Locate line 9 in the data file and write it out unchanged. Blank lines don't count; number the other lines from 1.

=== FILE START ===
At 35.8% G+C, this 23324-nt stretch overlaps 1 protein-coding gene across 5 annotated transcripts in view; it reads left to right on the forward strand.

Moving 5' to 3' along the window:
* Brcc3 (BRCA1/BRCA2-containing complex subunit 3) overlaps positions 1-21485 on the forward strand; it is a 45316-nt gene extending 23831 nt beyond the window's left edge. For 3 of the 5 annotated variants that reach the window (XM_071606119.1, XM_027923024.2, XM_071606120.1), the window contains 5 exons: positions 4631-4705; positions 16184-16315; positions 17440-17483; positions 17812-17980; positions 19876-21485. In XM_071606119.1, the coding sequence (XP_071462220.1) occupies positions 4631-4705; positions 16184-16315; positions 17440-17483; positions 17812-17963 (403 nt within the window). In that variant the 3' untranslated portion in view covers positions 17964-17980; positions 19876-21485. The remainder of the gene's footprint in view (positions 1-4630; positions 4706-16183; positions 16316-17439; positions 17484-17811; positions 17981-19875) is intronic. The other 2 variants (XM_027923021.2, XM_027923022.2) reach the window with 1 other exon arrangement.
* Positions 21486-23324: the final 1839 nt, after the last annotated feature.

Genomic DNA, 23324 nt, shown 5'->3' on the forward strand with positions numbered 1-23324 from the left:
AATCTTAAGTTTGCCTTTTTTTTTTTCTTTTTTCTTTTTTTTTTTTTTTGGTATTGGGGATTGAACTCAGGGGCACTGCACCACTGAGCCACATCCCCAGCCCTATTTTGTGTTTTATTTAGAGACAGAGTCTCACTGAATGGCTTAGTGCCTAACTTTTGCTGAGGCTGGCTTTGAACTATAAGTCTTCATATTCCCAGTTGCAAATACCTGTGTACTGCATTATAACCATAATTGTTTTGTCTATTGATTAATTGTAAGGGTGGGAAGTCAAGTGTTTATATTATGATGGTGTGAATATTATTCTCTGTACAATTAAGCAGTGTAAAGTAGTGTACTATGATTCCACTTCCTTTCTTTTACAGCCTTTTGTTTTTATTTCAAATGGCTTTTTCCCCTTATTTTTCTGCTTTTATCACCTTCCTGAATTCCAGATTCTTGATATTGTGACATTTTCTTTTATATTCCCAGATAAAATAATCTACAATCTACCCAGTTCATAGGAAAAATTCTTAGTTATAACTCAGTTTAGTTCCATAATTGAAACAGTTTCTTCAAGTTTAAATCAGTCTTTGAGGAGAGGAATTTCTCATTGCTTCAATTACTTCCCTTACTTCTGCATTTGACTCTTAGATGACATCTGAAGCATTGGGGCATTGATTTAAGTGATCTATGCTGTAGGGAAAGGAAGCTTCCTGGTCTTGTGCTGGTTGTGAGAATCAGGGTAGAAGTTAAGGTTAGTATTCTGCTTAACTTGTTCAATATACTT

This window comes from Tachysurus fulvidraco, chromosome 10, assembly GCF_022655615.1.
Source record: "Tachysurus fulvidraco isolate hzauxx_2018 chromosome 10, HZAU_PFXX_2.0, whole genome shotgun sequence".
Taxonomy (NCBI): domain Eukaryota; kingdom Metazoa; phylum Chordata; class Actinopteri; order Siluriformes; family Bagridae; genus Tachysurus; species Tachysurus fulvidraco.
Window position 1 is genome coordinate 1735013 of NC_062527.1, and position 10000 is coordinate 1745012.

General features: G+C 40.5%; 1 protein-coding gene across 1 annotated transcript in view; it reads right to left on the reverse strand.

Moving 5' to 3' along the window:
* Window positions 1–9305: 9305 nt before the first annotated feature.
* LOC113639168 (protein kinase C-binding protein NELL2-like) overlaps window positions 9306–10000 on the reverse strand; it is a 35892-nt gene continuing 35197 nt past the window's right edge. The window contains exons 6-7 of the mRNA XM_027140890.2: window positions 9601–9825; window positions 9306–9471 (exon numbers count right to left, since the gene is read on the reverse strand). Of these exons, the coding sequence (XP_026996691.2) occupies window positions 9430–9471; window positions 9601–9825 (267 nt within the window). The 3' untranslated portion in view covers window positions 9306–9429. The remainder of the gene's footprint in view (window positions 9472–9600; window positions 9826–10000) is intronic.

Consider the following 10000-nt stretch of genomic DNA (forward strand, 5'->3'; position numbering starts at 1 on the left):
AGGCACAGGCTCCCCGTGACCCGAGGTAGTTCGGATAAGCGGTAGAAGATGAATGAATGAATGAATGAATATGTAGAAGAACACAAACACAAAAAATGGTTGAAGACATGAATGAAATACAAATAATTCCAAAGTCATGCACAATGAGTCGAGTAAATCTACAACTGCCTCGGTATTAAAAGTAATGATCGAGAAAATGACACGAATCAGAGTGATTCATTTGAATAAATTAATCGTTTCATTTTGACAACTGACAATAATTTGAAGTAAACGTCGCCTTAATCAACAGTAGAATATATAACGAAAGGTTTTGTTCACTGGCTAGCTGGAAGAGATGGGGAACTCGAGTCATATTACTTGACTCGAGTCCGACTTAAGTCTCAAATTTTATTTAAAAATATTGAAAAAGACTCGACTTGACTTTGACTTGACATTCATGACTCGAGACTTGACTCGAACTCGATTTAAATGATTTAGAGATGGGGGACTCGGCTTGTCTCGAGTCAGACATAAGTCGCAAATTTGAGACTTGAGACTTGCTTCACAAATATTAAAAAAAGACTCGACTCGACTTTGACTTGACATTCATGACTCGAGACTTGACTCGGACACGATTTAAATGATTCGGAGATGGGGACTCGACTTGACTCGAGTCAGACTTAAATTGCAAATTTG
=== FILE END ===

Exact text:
Taxonomy (NCBI): domain Eukaryota; kingdom Metazoa; phylum Chordata; class Actinopteri; order Siluriformes; family Bagridae; genus Tachysurus; species Tachysurus fulvidraco.